JESSICA GADOMSKI WRITES – Candidates running in next month’s election are obviously vying for votes. But some candidates, like Imran Khan, are bringing the competition into the 21st century. Imran Khan’s Pakistan Tehreek-e-Insaf (PTI) political party recognized early on that social media could influence the election. PTI began reaching out to voters through Facebook, Twitter and its own website. Khan’s jump has left other parties, like President Zardari’s Pakistan People’s Party (PPP), playing social media catch up. But in a country where only 10 percent of the population is online, will it be a deciding factor?
Some background on Pakistani Internet users may be helpful. Though just a small fraction of the country uses the Internet, those online have similar habits as others around the world. Facebook is the country’s most visited website and YouTube, although technically banned, ironically remains the country’s 10th most visited site. Moreover, it’s believed Pakistani social media users will continue to increase by an average 7 percent a year. In a country where the majority of the population is under 36 years old, these trends can be expected.
Also unsurprising is that many of the younger population identify with Imran Khan, a former cricket player. Khan says the PPP failed the country during its time in power and that his platform is one of change. PTI recently published its platform in detail, the first political party to do so before coming into power. Disenfranchised youth seem to identify with Khan’s message and the Internet makes that message readily available.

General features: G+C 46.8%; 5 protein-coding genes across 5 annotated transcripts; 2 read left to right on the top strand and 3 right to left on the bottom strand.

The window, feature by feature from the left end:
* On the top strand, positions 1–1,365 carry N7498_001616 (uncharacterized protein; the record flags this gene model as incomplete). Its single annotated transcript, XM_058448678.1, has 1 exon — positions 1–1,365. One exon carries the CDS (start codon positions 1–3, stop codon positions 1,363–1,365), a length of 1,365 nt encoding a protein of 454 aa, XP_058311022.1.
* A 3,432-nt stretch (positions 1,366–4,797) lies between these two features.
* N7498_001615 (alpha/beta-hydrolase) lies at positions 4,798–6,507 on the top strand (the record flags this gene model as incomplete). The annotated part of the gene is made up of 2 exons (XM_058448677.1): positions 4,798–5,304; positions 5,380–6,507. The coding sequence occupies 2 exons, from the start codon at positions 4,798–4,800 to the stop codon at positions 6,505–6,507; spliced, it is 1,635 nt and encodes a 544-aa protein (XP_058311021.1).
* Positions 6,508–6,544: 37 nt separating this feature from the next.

Despite many Pakistani Internet users identifying themselves as apolitical, social media is causing some to prick up their ears. Simply put, “It is now easier for them to evaluate a political party or candidate,” notes Rasool Bakhsh Rais, of the Lahore University of Management Sciences. Internet users are also participating in online forums to discuss politicians’ messages.
In today’s technology-driven world, it should come as no surprise that some candidates are turning to social media to help promote their opinions. But how this will ultimately affect the elections remains uncertain. Political analyst Dr. Hasan Askari Rizvi warns that social media “can supplement political campaigning but cannot bring about decisive change.” More conservative political parties, such as Jamiat Ulema-e-Islam, reject social media completely, saying, “We did not need social media to bring people to the gathering. Our voters don’t use social networking sites.”
Be that as it may, social media is a powerful tool and should not be underestimated. Political parties who ignore social media run the risk of becoming irrelevant to the youthful population.